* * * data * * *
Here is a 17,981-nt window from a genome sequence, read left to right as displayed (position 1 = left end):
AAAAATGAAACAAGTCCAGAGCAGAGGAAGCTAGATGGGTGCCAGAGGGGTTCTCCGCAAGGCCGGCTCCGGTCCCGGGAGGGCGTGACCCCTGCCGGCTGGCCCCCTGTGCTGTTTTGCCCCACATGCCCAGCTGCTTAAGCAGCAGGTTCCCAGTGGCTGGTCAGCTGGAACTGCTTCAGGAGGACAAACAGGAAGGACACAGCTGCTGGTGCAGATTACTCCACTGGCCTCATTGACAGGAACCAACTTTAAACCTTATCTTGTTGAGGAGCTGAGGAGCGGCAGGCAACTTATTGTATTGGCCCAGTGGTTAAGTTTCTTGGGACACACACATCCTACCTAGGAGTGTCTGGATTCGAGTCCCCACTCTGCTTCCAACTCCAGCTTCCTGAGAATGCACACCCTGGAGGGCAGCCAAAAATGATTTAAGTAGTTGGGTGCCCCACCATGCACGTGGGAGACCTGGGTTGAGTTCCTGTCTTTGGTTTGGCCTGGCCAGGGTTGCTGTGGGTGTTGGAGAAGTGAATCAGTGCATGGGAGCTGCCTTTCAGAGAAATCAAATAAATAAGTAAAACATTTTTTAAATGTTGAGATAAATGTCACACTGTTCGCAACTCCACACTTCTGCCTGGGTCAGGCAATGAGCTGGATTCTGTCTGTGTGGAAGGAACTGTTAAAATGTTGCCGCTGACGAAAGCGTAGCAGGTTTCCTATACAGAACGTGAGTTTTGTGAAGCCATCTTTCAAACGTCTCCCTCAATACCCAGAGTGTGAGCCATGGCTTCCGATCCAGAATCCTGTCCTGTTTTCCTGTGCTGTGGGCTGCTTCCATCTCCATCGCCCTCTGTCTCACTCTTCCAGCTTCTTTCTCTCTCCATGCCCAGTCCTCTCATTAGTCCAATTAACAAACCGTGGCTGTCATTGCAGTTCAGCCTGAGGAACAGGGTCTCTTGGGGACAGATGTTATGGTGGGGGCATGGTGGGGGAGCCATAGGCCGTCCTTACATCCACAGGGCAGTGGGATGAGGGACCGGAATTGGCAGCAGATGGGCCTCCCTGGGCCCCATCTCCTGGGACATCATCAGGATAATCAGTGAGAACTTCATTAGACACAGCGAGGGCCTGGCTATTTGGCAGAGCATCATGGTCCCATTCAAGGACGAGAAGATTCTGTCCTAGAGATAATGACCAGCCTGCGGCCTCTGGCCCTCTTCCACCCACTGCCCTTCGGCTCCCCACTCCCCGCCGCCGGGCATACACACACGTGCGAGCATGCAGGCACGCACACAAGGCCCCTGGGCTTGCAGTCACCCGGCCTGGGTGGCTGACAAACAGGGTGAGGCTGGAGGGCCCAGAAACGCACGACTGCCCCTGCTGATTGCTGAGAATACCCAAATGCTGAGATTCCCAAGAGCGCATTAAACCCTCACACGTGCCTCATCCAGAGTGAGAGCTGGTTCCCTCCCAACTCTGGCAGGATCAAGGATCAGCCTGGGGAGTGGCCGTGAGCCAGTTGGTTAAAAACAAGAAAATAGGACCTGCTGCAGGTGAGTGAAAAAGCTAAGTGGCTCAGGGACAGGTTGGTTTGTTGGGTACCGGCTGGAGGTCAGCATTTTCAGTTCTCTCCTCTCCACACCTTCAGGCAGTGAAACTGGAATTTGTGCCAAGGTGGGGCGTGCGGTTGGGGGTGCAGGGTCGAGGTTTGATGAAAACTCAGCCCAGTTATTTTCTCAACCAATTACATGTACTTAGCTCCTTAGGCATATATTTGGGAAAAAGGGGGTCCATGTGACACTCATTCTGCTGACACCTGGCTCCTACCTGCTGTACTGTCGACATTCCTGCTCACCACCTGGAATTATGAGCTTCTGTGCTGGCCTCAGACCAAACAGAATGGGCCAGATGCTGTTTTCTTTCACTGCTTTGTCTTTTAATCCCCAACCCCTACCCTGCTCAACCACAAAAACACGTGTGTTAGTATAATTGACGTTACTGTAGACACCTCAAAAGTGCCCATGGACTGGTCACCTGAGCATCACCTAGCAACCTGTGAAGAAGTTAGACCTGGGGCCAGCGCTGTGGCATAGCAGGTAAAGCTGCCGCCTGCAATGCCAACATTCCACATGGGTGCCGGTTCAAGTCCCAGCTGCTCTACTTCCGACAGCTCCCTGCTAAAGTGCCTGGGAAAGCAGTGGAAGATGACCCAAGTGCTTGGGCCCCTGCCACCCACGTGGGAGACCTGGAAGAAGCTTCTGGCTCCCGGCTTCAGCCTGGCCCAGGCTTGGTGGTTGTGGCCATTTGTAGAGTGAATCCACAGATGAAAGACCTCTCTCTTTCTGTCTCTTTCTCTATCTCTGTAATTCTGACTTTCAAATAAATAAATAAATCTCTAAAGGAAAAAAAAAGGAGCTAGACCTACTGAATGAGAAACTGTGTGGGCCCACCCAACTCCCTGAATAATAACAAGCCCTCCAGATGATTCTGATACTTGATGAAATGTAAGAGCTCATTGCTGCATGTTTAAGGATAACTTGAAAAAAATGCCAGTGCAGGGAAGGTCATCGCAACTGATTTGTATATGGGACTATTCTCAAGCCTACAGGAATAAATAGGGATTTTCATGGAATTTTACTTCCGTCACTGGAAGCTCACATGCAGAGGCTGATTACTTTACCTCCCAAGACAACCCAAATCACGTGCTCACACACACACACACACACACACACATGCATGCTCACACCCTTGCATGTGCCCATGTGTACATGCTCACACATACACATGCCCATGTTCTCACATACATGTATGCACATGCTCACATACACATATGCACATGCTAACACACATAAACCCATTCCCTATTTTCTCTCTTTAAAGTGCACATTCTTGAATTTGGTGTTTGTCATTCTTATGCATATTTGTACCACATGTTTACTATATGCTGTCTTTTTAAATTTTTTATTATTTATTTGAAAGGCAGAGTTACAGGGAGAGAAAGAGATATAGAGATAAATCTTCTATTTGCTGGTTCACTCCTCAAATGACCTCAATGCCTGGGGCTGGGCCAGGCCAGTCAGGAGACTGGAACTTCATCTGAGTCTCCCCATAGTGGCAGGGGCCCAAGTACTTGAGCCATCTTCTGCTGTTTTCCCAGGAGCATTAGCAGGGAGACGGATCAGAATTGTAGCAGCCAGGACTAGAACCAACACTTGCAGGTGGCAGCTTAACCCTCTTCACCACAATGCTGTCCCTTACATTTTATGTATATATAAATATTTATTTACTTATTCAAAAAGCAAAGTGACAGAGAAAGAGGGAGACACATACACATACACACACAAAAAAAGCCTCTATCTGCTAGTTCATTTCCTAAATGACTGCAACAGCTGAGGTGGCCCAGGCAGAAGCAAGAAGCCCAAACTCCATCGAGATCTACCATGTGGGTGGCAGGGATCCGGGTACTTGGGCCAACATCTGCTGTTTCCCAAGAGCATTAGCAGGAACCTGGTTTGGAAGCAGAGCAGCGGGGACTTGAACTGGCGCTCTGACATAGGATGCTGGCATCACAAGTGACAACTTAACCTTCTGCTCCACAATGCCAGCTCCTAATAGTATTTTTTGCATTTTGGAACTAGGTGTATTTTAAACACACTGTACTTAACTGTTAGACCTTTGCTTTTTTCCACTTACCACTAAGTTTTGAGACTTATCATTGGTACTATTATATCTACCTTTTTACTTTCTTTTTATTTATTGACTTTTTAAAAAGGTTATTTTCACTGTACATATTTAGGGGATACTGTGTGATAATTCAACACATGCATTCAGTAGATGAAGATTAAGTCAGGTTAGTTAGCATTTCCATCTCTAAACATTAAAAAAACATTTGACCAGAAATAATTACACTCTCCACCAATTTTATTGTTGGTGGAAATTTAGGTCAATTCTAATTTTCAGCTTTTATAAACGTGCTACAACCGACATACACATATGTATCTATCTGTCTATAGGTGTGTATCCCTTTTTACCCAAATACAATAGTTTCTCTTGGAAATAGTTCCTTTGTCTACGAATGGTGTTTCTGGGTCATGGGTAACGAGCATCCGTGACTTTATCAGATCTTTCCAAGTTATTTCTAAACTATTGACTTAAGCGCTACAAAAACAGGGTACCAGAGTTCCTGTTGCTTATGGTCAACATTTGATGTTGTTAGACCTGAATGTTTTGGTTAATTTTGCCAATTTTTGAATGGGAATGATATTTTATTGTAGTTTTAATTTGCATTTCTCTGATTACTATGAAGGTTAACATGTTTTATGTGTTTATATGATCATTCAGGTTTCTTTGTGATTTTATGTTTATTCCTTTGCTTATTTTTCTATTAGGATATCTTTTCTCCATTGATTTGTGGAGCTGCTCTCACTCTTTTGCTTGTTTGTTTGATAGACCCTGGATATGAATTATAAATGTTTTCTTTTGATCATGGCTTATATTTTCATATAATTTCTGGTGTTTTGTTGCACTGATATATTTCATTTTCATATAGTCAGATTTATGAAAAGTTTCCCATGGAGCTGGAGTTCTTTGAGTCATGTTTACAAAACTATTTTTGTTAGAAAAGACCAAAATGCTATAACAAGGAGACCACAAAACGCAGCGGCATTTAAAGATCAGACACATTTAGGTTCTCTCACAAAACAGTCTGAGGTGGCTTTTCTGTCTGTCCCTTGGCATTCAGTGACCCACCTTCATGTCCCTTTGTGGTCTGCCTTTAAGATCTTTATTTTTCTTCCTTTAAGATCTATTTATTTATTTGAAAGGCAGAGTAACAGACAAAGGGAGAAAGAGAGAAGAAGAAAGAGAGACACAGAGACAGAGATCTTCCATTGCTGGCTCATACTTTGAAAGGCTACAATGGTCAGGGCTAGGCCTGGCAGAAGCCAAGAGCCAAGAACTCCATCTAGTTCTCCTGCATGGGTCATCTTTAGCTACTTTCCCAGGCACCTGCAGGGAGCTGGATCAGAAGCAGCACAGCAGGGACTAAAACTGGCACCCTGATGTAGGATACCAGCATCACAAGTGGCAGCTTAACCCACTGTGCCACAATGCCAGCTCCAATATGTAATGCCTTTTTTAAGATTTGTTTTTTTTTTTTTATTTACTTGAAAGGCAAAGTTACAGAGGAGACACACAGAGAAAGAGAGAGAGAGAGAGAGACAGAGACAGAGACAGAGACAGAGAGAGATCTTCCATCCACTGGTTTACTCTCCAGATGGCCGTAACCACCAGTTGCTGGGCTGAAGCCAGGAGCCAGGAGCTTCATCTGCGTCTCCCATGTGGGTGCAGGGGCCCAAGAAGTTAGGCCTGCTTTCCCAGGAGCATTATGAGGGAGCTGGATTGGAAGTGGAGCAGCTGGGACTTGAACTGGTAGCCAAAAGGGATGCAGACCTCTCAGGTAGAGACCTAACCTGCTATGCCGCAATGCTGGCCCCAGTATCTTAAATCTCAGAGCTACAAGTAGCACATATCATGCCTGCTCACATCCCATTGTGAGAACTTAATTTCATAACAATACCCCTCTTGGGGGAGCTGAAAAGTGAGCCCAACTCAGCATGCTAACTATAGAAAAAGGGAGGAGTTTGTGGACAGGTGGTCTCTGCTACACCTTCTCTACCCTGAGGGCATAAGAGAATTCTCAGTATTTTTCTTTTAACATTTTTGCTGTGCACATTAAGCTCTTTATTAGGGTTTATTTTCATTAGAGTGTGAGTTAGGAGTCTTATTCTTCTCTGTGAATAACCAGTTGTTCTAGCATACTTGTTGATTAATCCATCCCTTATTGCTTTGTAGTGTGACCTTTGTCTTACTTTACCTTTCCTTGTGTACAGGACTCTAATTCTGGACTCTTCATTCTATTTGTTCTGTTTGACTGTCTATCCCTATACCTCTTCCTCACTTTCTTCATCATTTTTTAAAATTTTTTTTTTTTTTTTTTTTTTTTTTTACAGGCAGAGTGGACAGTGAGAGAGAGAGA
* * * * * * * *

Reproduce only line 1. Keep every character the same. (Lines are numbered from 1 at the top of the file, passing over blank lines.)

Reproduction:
Here is a 17,981-nt window from a genome sequence, read left to right as displayed (position 1 = left end):